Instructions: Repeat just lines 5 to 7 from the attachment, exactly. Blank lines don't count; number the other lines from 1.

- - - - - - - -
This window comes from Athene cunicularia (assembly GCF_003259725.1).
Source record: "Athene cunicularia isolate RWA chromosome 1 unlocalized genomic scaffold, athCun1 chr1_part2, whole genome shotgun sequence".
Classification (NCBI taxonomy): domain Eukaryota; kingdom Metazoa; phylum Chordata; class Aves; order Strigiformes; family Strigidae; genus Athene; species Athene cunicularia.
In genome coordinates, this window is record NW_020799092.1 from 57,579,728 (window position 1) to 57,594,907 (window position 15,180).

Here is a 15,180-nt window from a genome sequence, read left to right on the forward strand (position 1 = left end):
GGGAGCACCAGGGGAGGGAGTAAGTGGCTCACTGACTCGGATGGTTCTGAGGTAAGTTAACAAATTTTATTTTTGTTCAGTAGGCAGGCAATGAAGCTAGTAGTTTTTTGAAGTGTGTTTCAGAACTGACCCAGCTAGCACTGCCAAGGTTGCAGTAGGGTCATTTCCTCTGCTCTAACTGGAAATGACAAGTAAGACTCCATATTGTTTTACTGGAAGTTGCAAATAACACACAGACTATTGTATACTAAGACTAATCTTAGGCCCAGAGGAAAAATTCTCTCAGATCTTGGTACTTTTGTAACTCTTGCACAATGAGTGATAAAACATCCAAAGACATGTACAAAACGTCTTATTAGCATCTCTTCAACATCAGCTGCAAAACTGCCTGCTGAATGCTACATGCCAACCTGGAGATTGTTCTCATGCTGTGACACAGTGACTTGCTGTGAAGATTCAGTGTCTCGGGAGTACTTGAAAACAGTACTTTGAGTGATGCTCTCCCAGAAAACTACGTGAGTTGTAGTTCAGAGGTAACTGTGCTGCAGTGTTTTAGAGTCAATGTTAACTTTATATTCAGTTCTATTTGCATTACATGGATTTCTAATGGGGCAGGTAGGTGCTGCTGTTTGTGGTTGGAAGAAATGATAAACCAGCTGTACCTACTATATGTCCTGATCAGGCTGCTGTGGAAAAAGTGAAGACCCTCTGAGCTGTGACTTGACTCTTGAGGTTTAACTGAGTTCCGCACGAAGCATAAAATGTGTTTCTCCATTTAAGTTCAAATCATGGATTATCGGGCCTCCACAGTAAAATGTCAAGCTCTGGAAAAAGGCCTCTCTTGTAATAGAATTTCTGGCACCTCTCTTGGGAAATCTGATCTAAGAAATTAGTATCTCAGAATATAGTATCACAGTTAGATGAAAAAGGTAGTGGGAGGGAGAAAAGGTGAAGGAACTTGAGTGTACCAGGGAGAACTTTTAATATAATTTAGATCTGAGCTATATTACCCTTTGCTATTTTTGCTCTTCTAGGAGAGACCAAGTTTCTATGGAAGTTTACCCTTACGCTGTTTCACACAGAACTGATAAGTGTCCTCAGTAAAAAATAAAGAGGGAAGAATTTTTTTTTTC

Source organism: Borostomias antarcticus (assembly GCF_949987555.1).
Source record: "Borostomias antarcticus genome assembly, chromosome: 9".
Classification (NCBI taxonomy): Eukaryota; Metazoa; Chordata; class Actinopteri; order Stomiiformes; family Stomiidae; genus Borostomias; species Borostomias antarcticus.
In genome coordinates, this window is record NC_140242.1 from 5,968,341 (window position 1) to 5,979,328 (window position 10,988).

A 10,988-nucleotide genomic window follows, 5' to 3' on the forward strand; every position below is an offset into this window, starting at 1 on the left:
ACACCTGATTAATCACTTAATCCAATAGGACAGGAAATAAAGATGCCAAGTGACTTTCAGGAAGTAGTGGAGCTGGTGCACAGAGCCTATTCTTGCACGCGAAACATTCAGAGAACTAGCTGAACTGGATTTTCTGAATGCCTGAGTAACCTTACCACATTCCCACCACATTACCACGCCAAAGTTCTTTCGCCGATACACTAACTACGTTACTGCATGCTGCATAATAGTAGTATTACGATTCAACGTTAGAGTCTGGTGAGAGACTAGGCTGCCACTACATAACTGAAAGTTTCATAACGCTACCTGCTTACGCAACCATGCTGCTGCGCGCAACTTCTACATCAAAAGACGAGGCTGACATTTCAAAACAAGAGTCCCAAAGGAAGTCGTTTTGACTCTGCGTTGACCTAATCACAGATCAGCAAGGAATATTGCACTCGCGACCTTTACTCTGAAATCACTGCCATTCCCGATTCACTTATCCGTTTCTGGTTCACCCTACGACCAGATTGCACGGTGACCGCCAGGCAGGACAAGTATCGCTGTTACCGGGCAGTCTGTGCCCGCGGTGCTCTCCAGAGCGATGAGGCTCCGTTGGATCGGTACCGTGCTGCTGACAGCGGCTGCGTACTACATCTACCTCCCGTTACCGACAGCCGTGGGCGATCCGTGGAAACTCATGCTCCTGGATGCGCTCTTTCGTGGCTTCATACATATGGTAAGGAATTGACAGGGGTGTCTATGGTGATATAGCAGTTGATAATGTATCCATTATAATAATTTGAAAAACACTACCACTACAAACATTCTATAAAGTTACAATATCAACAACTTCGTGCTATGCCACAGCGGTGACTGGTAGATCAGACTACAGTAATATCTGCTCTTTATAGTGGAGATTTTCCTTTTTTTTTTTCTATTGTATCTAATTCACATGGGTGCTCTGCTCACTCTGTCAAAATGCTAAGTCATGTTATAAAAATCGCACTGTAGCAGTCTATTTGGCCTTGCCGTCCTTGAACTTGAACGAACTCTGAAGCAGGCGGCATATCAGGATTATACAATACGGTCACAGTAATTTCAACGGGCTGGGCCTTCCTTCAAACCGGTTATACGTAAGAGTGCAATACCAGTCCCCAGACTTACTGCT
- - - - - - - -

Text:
Here is a 15,180-nt window from a genome sequence, read left to right on the forward strand (position 1 = left end):
GGGAGCACCAGGGGAGGGAGTAAGTGGCTCACTGACTCGGATGGTTCTGAGGTAAGTTAACAAATTTTATTTTTGTTCAGTAGGCAGGCAATGAAGCTAGTAGTTTTTTGAAGTGTGTTTCAGAACTGACCCAGCTAGCACTGCCAAGGTTGCAGTAGGGTCATTTCCTCTGCTCTAACTGGAAATGACAAGTAAGACTCCATATTGTTTTACTGGAAGTTGCAAATAACACACAGACTATTGTATACTAAGACTAATCTTAGGCCCAGAGGAAAAATTCTCTCAGATCTTGGTACTTTTGTAACTCTTGCACAATGAGTGATAAAACATCCAAAGACATGTACAAAACGTCTTATTAGCATCTCTTCAACATCAGCTGCAAAACTGCCTGCTGAATGCTACATGCCAACCTGGAGATTGTTCTCATGCTGTGACACAGTGACTTGCTGTGAAGATTCAGTGTCTCGGGAGTACTTGAAAACAGTACTTTGAGTGATGCTCTCCCAGAAAACTACGTGAGTTGTAGTTCAGAGGTAACTGTGCTGCAGTGTTTTAGAGTCAATGTTAACTTTATATTCAGTTCTATTTGCATTACATGGATTTCTAATGGGGCAGGTAGGTGCTGCTGTTTGTGGTTGGAAGAAATGATAAACCAGCTGTACCTACTATATGTCCTGATCAGGCTGCTGTGGAAAAAGTGAAGACCCTCTGAGCTGTGACTTGACTCTTGAGGTTTAACTGAGTTCCGCACGAAGCATAAAATGTGTTTCTCCATTTAAGTTCAAATCATGGATTATCGGGCCTCCACAGTAAAATGTCAAGCTCTGGAAAAAGGCCTCTCTTGTAATAGAATTTCTGGCACCTCTCTTGGGAAATCTGATCTAAGAAATTAGTATCTCAGAATATAGTATCACAGTTAGATGAAAAAGGTAGTGGGAGGGAGAAAAGGTGAAGGAACTTGAGTGTACCAGGGAGAACTTTTAATATAATTTAGATCTGAGCTATATTACCCTTTGCTATTTTTGCTCTTCTAGGAGAGACCAAGTTTCTATGGAAGTTTACCCTTACGCTGTTTCACACAGAACTGATAAGTGTCCTCAGTAAAAAATAAAGAGGGAAGAATTTTTTTTTTC

Source organism: Borostomias antarcticus (assembly GCF_949987555.1).